Electronic trail leads to crown prince
Publish date: 05 December 2018
Issue Number: 1761
Diary: Legalbrief eLaw
New evidence reveals that Saudi crown prince Mohammed bin Salman communicated repeatedly with a key aide around the time that a team believed to have been under the aide’s command assassinated Jamal Khashoggi. And Legalbrief reports that there has been another significant development in the case with an Israeli cybersecurity firm facing a lawsuit over claims that the Saudi Government used its spyware to hack Khashoggi’s cellphone and access sensitive conversations. Khashoggi was killed in the Saudi Consulate in Istanbul on 2 October by members of a 15-man team from Saudi Arabia. Saud al-Qahtani has emerged as a key suspect in the chilling murder. The New York Times reports that US intelligence agencies have evidence that Prince Salman and Qahtani had 11 exchanges that roughly coincided with the hit team’s advance into the Saudi Consulate in Istanbul, where Khashoggi was murdered. The report says the exchanges are a key piece of information that helped solidify the CIA’s assessment that the crown prince ordered the killing of Khashoggi, a columnist for The Washington Post who had been critical of the Saudi Government. ‘This is the smoking gun, or at least the smoking phone call,’ said Bruce Riedel, a former CIA official. ‘There is only one thing they could possibly be talking about.’ The existence of the intercepts was first reported by The Wall Street Journal, which reviewed a highly classified document on the CIA assessment of Khashoggi’s killing.
Canada-based Saudi activist Omar Abdulaziz has filed a lawsuit against the NSO Group in Tel Aviv, alleging that the Saudi Government used the firm’s spyware to hack his cellphone and access conversations he conducted with Khashoggi. The opposition activist has said he learned that his phone had been hacked in August, some two months after he clicked on an infected link. The Washington Post reports that the Citizen Lab, a University of Toronto project that investigates digital espionage aimed at civil society, concluded with ‘high confidence’ that the Saudi Government targeted the instrument using Pegasus spyware created by NSO. The sophisticated software enables the operator to access all information stored on a target’s phone and to secretly film or record audio. ‘The details of this collaboration were known to the authorities in the kingdom through the Pegasus system,’ the court papers say. The New York Times reports that the lawsuit puts new pressure on the NSO Group and the Israeli Government which licenses the company’s sales to foreign governments of its spyware. More broadly, the suit also calls new attention to Israel’s increasingly open alliance with Saudi Arabia and other Persian Gulf monarchies. The lawsuit follows parallel suits by journalists, activists and others charging that the NSO Group improperly helped the governments of Mexico and the UAE spy on their smartphones even though the individuals had no criminal records and posed no threat of violence. Amnesty International has also recently accused the NSO Group of helping Saudi Arabia spy on a member of the organisation’s staff. Amnesty said last week it was considering legal action after the Israeli Defence Ministry rejected a request to revoke the NSO Group’s licence to export its spyware.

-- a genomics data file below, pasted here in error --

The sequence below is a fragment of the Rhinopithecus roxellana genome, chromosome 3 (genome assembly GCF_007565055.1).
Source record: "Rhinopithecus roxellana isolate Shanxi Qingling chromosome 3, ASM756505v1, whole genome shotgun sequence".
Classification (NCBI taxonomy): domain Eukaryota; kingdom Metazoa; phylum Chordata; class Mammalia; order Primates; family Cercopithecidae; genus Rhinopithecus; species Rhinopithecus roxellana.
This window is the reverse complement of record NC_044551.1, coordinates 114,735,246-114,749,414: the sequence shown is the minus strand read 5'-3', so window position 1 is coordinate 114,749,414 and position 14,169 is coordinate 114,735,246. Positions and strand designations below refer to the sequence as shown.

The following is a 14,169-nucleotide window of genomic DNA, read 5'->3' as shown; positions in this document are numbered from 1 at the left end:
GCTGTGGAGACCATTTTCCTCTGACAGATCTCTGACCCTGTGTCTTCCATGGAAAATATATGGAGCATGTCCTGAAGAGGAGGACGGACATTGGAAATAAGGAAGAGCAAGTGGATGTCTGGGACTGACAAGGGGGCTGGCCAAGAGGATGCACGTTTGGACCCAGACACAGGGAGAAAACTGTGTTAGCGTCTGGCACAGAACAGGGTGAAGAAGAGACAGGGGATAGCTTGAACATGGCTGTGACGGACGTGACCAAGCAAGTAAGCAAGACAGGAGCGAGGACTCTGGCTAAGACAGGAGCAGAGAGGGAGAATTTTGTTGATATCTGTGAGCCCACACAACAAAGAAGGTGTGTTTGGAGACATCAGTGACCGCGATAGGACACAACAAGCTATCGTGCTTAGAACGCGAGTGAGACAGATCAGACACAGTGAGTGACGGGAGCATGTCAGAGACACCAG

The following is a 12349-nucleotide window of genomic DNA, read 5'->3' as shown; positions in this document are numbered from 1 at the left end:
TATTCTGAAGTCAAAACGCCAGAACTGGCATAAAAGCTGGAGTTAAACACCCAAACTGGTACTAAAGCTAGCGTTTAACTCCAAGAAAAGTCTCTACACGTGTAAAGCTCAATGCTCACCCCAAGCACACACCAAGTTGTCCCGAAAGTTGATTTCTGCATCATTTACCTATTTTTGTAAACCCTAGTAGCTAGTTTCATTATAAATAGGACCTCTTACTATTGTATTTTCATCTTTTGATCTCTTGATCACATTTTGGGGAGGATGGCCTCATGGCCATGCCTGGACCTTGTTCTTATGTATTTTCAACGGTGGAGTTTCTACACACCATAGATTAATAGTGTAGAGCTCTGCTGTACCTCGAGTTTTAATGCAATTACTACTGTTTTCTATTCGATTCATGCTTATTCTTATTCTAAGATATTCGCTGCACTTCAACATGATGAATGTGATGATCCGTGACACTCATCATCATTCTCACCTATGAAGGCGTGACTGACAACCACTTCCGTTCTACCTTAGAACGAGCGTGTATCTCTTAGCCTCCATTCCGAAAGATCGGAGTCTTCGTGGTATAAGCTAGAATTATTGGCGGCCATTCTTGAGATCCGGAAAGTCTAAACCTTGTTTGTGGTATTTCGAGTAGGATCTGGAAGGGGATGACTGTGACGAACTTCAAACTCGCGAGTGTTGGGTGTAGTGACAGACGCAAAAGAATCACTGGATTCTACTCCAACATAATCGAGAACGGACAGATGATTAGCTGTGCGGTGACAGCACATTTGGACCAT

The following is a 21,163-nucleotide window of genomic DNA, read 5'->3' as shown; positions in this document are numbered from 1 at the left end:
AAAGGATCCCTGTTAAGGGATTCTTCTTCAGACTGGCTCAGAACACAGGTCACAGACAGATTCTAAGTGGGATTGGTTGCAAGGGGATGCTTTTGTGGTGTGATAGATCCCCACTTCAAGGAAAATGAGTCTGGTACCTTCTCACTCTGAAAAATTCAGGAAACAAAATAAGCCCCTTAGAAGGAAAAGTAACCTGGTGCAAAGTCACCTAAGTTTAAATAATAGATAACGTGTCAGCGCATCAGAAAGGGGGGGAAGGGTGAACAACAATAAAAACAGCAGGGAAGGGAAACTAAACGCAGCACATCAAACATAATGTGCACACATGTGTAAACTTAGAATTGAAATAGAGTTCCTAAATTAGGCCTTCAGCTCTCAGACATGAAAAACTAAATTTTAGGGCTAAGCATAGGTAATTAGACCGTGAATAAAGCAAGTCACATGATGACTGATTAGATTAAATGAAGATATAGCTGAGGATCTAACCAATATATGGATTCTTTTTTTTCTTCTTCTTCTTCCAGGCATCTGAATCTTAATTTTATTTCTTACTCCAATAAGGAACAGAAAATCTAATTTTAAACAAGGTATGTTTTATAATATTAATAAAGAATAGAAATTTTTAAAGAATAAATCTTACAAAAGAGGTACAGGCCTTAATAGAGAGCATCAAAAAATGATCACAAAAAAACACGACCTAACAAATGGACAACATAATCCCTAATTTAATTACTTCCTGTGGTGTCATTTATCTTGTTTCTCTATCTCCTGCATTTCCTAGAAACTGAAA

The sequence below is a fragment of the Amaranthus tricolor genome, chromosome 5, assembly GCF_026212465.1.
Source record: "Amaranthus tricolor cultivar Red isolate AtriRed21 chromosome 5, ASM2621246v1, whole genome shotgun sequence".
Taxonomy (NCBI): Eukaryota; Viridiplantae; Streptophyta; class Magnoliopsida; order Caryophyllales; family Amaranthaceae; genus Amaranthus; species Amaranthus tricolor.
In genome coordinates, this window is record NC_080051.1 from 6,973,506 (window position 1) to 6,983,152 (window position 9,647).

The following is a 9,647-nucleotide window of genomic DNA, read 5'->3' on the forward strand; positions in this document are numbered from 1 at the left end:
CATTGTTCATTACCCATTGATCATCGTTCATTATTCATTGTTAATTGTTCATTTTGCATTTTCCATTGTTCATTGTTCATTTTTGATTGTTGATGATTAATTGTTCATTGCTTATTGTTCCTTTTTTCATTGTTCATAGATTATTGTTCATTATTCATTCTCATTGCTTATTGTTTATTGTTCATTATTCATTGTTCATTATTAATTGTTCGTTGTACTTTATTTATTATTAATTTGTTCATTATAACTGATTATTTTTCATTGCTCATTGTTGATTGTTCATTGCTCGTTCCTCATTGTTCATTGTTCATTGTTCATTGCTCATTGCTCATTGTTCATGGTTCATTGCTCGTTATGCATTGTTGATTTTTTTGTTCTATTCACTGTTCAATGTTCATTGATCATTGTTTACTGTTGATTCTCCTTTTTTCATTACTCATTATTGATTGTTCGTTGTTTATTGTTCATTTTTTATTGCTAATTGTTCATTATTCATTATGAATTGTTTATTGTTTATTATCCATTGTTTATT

In his public writings, Khashoggi's criticism of Saudi Arabia and bin Salman was measured. In private, he didn't hold back. In more than 400 WhatsApp messages sent to Abdulaziz in the year before he was killed, Khashoggi describes bin Salman as a ‘beast’ and a ‘pac-man’ who would devour all in his path. CNN has been granted exclusive access to the correspondence between the two. The messages shared by Abdulaziz, which include voice recordings, photos and videos, paint a picture of a man deeply troubled by what he regarded as the petulance of his kingdom's powerful young prince. ‘The more victims he eats, the more he wants,’ says Khashoggi in one message sent in May, just after a group of Saudi activists had been rounded up. ‘I will not be surprised if the oppression will reach even those who are cheering him on.’ The exchanges reveal a progression from talk to action – the pair had begun planning an online youth movement that would hold the Saudi state to account. The digital offensive, dubbed the ‘cyber bees,’ had emerged from earlier discussions about creating a portal for documenting human rights abuses in their homeland as well an initiative to produce short films for mobile distribution. ‘We have no Parliament; we just have Twitter,’ said Abdulaziz, adding that Twitter is also the Saudi's Government's strongest weapon. However, when Khashoggi believed their conversations may have been intercepted by Saudi authorities in August, he wrote ‘God help us’. Two months later, he was dead.